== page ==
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Spain shortlists three bidders for ‘ghost’ airport

Despite the process being part suspended, the regional government of Murcia has gone ahead with the tender, shortlisting Aena, Edeis and Corporación América.

The south-eastern Spanish region of Murcia has received three bids to operate a site dubbed as a “ghost airport”.

The regional government yesterday shortlisted France-based Edeis Management, a platform backed by private equity firm Ciclad, as well as Argentinian airport manager Corporación América and Spain’s Aena, which has previously invested alongside Ardian.

The government hopes the €495 million tender of Corvera Airport will bring in more than 3.5 million passengers to one of Spain’s most popular tourist destinations.

Unlike many airport tenders though, the contract does not include a requirement to build the site as construction was completed in 2012 by local firm Sacyr, following a €270 million investment. However, Sacyr failed to open the airport on time with concession deadlines and the Murcia government subsequently removed Sacyr from the contract in 2015. Since then, Corvera has remained an unopened and idle location.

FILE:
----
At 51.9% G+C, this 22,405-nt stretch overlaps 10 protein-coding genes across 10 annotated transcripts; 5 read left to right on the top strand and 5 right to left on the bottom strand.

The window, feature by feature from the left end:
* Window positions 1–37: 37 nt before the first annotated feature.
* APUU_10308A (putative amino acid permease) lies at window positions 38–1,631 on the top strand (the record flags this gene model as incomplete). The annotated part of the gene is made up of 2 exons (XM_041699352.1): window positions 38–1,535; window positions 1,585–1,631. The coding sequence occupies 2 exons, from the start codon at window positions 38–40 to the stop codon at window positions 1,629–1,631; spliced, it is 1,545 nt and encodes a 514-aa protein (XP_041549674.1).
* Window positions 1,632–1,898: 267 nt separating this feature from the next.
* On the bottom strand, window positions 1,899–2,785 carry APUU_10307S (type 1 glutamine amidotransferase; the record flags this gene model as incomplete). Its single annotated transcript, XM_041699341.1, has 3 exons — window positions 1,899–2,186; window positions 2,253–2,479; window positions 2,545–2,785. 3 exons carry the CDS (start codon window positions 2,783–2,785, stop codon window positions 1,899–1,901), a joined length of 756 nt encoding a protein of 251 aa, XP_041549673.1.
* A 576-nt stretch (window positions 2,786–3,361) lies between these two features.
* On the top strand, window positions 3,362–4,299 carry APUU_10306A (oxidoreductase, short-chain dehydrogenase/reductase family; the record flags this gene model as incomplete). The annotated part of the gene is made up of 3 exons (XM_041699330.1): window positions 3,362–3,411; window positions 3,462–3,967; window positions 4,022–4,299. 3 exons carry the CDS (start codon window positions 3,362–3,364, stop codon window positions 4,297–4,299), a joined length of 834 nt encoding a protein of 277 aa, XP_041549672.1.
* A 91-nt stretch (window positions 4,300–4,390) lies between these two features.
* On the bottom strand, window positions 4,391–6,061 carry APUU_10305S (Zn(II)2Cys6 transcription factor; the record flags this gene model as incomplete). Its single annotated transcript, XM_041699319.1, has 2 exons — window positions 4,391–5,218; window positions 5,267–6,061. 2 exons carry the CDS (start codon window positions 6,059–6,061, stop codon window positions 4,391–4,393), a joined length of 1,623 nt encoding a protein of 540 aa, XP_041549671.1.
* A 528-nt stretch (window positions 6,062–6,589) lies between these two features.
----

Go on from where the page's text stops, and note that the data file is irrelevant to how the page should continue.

The tender is also temporarily part suspended while Spain’s public contracts courts tribunal examines a complaint by Aena about what it believes to be unfair tariffs subjected to the company. Aena operates the nearby San Javier airport, which received 1.1 million passengers last year, but would be requested by the Murcia government to close the site once Corvera opens. Aena is demanding €34 million from the government to do so, although tender documentation omitted such details.

“We respect that any interested bidder can go to this review to resolve their doubts regarding the technical-administrative aspects included in the documentation of the airport,” said Pedro Rivera, Murcia’s Minister of Development and Infrastructure. “They were made thinking of the general interests of all of Murcia and not in the particular interest of any company.”

Despite the suspension, interested parties remained able to submit bids until yesterday’s deadline. The government declined to say when a final decision could be made while Ardian declined to comment on their potential involvement with Aena.

The ongoing saga is another setback in Spain’s recent history of airport privatisations. Efforts to sell Madrid’s Barajas and Barcelona’s El Prat airports were cancelled in early 2012, with the government citing market instability at the time despite receiving seven offers from the likes of Ferrovial and Canada Pension Plan Investment Board. The government eventually decided to privatise 49 percent of then state-owned Aena, raising about €3.8 billion in 2015 via an IPO.